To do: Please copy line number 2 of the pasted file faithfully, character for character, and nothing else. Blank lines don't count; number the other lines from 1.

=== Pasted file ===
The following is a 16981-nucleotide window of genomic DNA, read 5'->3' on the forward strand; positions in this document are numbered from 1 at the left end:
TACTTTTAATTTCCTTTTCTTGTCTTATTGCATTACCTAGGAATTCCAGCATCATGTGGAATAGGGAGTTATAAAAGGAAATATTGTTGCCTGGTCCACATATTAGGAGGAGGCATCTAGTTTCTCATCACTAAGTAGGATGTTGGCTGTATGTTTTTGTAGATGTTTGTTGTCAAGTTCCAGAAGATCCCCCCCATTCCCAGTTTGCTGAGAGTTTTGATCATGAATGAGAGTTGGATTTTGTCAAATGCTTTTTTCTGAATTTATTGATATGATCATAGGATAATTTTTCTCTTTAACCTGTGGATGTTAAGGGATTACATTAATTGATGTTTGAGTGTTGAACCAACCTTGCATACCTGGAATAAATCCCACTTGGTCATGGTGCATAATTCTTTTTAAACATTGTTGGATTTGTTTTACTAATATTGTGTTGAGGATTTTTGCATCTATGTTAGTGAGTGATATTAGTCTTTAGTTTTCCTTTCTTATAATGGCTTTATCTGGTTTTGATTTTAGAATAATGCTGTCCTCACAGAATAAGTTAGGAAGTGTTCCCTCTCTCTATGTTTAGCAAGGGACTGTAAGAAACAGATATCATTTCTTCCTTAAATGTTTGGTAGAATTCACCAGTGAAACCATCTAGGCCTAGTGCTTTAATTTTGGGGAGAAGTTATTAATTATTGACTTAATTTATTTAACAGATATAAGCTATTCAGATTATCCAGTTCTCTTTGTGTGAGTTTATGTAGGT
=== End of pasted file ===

TACTTTTAATTTCCTTTTCTTGTCTTATTGCATTACCTAGGAATTCCAGCATCATGTGGAATAGGGAGTTATAAAAGGAAATATTGTTGCCTGGTCCACATATTAGGAGGAGGCATCTAGTTTCTCATCACTAAGTAGGATGTTGGCTGTATGTTTTTGTAGATGTTTGTTGTCAAGTTCCAGAAGATCCCCCCCATTCCCAGTTTGCTGAGAGTTTTGATCATGAATGAGAGTTGGATTTTGTCAAATGCTTTTTTCTGAATTTATTGATATGATCATAGGATAATTTTTCTCTTTAACCTGTGGATGTTAAGGGATTACATTAATTGATGTTTGAGTGTTGAACCAACCTTGCATACCTGGAATAAATCCCACTTGGTCATGGTGCATAATTCTTTTTAAACATTGTTGGATTTGTTTTACTAATATTGTGTTGAGGATTTTTGCATCTATGTTAGTGAGTGATATTAGTCTTTAGTTTTCCTTTCTTATAATGGCTTTATCTGGTTTTGATTTTAGAATAATGCTGTCCTCACAGAATAAGTTAGGAAGTGTTCCCTCTCTCTATGTTTAGCAAGGGACTGTAAGAAACAGATATCATTTCTTCCTTAAATGTTTGGTAGAATTCACCAGTGAAACCATCTAGGCCTAGTGCTTTAATTTTGGGGAGAAGTTATTAATTATTGACTTAATTTATTTAACAGATATAAGCTATTCAGATTATCCAGTTCTCTTTGTGTGAGTTTATGTAGGT